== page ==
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Discussion Starter · #1 ·
I was wondering if anyone ran their Tropheus tanks with an overflow system?

If so, are you happy/unhappy with it? Reasons?

I've found a 100 gallon tank with an overflow and was thinking of purchasing it and throwing a colony of trophs in it. It's a 4 footer, which isn't ideal but I think it'll be alright for a species only tank.

I have zero experience with overflow systems, so I'm not sure if heading this route is the best idea.

Thanks!
 

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It IS in fact, the best idea. Trophs and sumps are the way to go. Higher o2 levels are the main reason. There's not one thing about a sump that I dislike. Maintenance is a breeze!
 

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swk said:
It IS in fact, the best idea. Trophs and sumps are the way to go. Higher o2 levels are the main reason. There's not one thing about a sump that I dislike. Maintenance is a breeze!
+1 - once you have a wet/dry you'll want them on all of your tanks. Set-up is a little more work with all of the plumbing but once it's up and running all you really need to do is wash off (or replace) the prefilter foam when you do water changes.

Oh, and you'll want to use a durso (or some other method) for your overflow stand pipe to quieten it. Otherwise it will gurgle and sound like a toilet flushing.
 

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I have a 40 gallon sump on my 120 gallon 4' troph tank and it works great. I used 250 micron filter socks and two layers of Poret foam (10ppi and 40ppi) for mechanical. I use 20 liters of Pond Matrix for bio, and a reactor with 2 liters of DeNitrate (low GPH). Then I also put a bag of Phosguard and Purigen in flow for chemical filtration. I still had room to put my heaters and a UV sterilizer in there. I built the overflows myself out of PVC ($30 Home Depot). I use a 1300 gph return pump and tee'd it off so some of the flow goes back thru a Marineland 350 cannister that I pulled the impeller on with the micron filter for additional mechanical. As long as I rinse the filter socks and do my weekly water changes the water stays pristine and crystal clear. The nitrates creep up over 20 by the end of the week, but nothing a 50% water change won't put right. I say dive into it. You won't look back.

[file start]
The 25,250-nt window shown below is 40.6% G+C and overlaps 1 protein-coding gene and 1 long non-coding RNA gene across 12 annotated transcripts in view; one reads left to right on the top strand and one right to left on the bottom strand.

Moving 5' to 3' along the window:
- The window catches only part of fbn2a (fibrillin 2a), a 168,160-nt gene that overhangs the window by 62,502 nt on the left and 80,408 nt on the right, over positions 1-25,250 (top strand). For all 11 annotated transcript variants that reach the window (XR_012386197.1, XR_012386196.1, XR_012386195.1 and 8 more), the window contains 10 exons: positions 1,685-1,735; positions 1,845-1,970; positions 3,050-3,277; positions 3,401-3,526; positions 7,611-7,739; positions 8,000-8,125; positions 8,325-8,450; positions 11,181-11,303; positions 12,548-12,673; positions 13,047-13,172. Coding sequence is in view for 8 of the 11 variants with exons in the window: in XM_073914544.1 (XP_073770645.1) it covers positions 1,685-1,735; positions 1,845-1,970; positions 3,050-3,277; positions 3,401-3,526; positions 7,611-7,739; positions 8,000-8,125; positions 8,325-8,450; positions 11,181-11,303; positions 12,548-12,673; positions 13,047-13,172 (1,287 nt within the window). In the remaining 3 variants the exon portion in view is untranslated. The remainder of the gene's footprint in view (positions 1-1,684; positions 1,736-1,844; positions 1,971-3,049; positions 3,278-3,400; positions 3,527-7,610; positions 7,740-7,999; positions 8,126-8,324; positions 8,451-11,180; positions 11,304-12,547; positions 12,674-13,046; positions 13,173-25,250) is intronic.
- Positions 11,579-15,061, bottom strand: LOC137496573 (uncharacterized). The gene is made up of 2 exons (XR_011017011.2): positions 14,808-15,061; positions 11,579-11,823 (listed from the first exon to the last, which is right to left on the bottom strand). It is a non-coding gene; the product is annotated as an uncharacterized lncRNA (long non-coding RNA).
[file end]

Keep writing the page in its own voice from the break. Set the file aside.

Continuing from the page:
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Discussion Starter · #5 ·
Thanks for the responses, very helpful.

Unfortunately the 100 gallon I was interested in was SOLD before I could look at it.

I'm really interested in switching over my 140 gallon to an overflow system and throwing my FX5 on my 72 gallon. My 140 gallon has 2 holes drilled in it so I'm thinking it's suitable for an overflow.

Going to do more research on it and see how well it should work. For me the scariest thing is building it, I kind of have 2 left hands when it comes to building stuff.....lol.
 

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After being a reefkeeper for more than a decade and switching over to breeding Africans, I cannot imagine life without a sump. Actually I can, my grow out tanks do not have sumps and they are such a pain in the butt. If I were you I would look for supposed "reef ready" tanks. Drilling your own and putting in a bulkhead is a huge pain. I have a 20 gal sump on my 75 and a 40 gallon sump on my 90. Do it and laugh at the people who actually have to do top offs on the main tanks. (OK, to be fair they get to laugh at you when the power goes out and you didnt take proper steps to stop the vacuum on the return)
 
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